The horizon appears promising for low-emission technology, as highlighted in the latest report from the International Energy Agency (IEA). The report delves into the upcoming power landscape, offering projections on the primary sources expected to fuel the world. According to the findings, wind, solar, and nuclear energy are anticipated to sufficiently fulfil the escalating global demand for the next three years.

Electricity from low-emitting sources to grow

By 2026, the IEA report predicts that electricity generation from low-emissions sources will make up roughly half of the world’s power. In 2023, that number was 40%. Coal is also set to steadfastly move into the past, with renewables expected to overtake coal power by 2025.

Output from sources such as wind turbines and solar panel will be vital to the energy equation, as electricity demand is projected to rise by 3.4% from 2024 to 2026.  Roughly 85% of this demand growth is from China, India, and southeast Asia.

“The decoupling of global electricity demand and emissions would be significant given the energy sector’s increasing electrification, with more consumers using technologies such as electric vehicles and heat pumps,” the report said.

The report suggests that the increase in electricity generation from renewables and nuclear sources is driving a structural decline in the power sector’s emissions. Global emissions from electricity generation are expected to decrease by 2.4% in 2024, with further declines projected in 2025 and 2026. This decoupling of global electricity demand and emissions is a positive development, especially given the growing electrification in the energy sector, with technologies like electric vehicles and heat pumps becoming more prevalent.

Looking at global electricity prices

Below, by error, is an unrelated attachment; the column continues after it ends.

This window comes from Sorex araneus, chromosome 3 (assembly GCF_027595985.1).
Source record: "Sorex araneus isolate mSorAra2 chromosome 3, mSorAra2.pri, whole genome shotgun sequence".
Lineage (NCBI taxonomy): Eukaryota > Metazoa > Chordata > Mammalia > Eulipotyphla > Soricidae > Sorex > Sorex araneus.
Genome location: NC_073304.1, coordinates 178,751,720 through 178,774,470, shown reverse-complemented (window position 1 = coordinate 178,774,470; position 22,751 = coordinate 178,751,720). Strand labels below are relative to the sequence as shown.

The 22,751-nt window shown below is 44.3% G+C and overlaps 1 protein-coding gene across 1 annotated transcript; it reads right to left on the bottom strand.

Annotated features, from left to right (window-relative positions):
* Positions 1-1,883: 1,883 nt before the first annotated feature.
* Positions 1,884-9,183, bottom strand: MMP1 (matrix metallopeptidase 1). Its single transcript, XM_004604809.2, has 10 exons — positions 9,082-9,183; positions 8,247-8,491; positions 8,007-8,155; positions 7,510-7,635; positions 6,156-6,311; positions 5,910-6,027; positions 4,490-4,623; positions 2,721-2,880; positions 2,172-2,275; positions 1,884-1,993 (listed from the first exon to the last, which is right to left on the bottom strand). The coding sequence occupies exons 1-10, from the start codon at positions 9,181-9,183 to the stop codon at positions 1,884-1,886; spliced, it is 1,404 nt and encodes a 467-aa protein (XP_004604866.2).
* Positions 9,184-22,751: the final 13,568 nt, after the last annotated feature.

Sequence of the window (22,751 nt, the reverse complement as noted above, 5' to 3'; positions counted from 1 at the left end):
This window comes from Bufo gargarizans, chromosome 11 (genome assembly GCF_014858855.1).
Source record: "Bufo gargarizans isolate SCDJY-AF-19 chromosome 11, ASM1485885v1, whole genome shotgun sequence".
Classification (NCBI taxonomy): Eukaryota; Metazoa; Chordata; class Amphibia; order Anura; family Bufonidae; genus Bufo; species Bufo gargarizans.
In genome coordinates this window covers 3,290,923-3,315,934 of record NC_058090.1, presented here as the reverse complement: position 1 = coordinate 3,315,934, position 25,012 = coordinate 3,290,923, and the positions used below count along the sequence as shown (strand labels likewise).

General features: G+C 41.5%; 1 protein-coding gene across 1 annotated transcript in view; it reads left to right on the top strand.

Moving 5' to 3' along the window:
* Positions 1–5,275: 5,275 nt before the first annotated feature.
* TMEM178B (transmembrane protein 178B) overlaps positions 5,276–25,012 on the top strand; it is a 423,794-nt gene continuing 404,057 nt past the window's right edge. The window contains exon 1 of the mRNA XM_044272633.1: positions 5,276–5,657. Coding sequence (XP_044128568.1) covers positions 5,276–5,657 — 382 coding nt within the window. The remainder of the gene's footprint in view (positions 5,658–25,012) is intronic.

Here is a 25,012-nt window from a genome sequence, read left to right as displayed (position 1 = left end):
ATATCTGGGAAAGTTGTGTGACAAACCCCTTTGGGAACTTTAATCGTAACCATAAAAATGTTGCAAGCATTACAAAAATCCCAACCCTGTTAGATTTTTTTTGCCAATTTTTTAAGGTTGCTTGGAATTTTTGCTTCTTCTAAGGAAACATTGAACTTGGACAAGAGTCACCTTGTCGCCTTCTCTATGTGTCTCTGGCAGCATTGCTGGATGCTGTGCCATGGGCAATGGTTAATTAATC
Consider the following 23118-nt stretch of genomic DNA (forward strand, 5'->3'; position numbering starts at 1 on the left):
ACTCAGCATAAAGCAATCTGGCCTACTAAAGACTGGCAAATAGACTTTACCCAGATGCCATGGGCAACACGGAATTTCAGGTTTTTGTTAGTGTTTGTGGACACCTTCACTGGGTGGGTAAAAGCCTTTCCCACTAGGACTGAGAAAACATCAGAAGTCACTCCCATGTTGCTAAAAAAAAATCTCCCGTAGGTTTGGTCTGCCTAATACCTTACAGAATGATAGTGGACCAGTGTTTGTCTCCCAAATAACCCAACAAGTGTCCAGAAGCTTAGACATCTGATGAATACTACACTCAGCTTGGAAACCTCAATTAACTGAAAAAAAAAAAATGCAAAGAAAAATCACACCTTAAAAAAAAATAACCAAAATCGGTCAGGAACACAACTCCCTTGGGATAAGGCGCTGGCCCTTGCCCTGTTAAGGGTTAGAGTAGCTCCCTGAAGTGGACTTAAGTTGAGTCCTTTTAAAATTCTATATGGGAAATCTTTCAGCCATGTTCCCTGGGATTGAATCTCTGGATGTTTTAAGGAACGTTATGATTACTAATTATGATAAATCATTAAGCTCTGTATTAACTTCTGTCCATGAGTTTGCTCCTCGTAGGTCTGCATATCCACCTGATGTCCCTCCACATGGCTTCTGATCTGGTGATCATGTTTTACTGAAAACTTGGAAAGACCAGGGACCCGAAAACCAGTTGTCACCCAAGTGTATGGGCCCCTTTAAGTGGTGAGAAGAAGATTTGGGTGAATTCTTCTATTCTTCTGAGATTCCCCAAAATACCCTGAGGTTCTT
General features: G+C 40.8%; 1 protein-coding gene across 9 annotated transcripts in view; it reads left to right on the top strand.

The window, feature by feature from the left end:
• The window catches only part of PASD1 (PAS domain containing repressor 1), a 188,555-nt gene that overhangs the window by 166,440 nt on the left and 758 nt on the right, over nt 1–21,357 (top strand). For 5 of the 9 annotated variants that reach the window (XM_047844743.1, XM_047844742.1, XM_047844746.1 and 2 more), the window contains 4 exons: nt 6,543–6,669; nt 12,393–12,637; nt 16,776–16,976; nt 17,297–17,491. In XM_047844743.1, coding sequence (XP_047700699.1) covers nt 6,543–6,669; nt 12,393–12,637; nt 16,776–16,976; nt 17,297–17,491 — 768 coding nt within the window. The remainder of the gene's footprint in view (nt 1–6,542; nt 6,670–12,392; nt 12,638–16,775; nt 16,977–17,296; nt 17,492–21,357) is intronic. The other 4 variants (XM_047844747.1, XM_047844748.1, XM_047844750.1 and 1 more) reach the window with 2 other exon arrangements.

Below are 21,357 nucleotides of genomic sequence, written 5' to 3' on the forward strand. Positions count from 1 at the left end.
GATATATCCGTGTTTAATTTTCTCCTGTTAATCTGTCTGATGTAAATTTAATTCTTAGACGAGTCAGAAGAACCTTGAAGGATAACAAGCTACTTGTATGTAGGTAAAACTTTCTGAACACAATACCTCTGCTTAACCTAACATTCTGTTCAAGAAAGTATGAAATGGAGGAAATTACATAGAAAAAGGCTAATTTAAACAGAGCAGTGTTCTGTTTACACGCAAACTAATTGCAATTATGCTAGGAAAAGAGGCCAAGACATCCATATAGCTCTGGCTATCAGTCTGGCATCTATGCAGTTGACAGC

Despite the positive trends, the report highlights regional variations in electricity prices and demand. While electricity prices were generally lower in 2023 than in 2022, significant regional disparities exist, impacting economic competitiveness. The European Union saw a decline in electricity demand for the second consecutive year in 2023, and recovery to pre-global energy crisis levels is not expected until 2026.

Moreover, the report sheds light on the contrasting electricity demand trends in Africa, where per capita electricity use has stagnated for over three decades. IEA Executive Director  Dr. Fatih Birol urged the international community to collaborate with African governments to address this issue, emphasising the importance of reliable, affordable, and sustainable energy for economic and climate goals.

So, what does this mean for the UK?

While the race to net zero is more vital than ever, the IEA report points to overall positive trends. In the UK, electricity generated from renewable sources increased by 10.5% between 2021 and 2022 and accounted for 41.5% of electricity generated in the UK during 2022. Renewable energy use also grew by 4.7% between 2021 and 2022 and has increased more than nine-fold since 2000.

The Spring Budget, set to happen in March, will be a key indicator of the UK’s continued clean-energy journey. In the meantime, the Hub will be keeping an eye on the UK’s latest energy announcements.

Still have questions? Get in touch with the experts at Sustainable Energy First to discuss further.